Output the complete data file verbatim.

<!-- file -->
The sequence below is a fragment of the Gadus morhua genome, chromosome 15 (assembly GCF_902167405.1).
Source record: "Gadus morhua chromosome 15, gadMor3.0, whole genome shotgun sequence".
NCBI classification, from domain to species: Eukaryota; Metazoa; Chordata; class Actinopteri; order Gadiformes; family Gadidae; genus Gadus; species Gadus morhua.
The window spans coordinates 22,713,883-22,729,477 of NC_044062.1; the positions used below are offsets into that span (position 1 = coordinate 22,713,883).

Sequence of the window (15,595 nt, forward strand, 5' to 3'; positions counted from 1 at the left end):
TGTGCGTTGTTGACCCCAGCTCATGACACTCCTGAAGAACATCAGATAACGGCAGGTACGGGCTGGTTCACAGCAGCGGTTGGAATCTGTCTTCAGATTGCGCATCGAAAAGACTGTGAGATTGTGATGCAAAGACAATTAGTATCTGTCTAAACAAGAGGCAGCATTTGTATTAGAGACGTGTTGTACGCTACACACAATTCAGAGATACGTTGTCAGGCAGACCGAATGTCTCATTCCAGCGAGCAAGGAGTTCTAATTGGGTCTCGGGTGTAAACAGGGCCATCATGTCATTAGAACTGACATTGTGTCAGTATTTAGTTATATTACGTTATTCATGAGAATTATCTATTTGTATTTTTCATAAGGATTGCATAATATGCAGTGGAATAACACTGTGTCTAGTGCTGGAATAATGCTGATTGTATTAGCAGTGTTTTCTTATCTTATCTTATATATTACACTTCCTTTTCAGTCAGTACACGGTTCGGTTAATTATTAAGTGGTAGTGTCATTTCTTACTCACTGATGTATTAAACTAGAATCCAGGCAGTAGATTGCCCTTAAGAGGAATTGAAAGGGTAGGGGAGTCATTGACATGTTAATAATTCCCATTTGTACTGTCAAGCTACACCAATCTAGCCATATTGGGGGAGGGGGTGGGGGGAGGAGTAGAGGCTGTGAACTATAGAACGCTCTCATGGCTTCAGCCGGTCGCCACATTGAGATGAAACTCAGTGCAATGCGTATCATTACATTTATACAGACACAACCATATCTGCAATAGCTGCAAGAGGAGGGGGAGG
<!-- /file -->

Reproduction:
The sequence below is a fragment of the Gadus morhua genome, chromosome 15 (assembly GCF_902167405.1).
Source record: "Gadus morhua chromosome 15, gadMor3.0, whole genome shotgun sequence".
NCBI classification, from domain to species: Eukaryota; Metazoa; Chordata; class Actinopteri; order Gadiformes; family Gadidae; genus Gadus; species Gadus morhua.
The window spans coordinates 22,713,883-22,729,477 of NC_044062.1; the positions used below are offsets into that span (position 1 = coordinate 22,713,883).

Sequence of the window (15,595 nt, forward strand, 5' to 3'; positions counted from 1 at the left end):
TGTGCGTTGTTGACCCCAGCTCATGACACTCCTGAAGAACATCAGATAACGGCAGGTACGGGCTGGTTCACAGCAGCGGTTGGAATCTGTCTTCAGATTGCGCATCGAAAAGACTGTGAGATTGTGATGCAAAGACAATTAGTATCTGTCTAAACAAGAGGCAGCATTTGTATTAGAGACGTGTTGTACGCTACACACAATTCAGAGATACGTTGTCAGGCAGACCGAATGTCTCATTCCAGCGAGCAAGGAGTTCTAATTGGGTCTCGGGTGTAAACAGGGCCATCATGTCATTAGAACTGACATTGTGTCAGTATTTAGTTATATTACGTTATTCATGAGAATTATCTATTTGTATTTTTCATAAGGATTGCATAATATGCAGTGGAATAACACTGTGTCTAGTGCTGGAATAATGCTGATTGTATTAGCAGTGTTTTCTTATCTTATCTTATATATTACACTTCCTTTTCAGTCAGTACACGGTTCGGTTAATTATTAAGTGGTAGTGTCATTTCTTACTCACTGATGTATTAAACTAGAATCCAGGCAGTAGATTGCCCTTAAGAGGAATTGAAAGGGTAGGGGAGTCATTGACATGTTAATAATTCCCATTTGTACTGTCAAGCTACACCAATCTAGCCATATTGGGGGAGGGGGTGGGGGGAGGAGTAGAGGCTGTGAACTATAGAACGCTCTCATGGCTTCAGCCGGTCGCCACATTGAGATGAAACTCAGTGCAATGCGTATCATTACATTTATACAGACACAACCATATCTGCAATAGCTGCAAGAGGAGGGGGAGG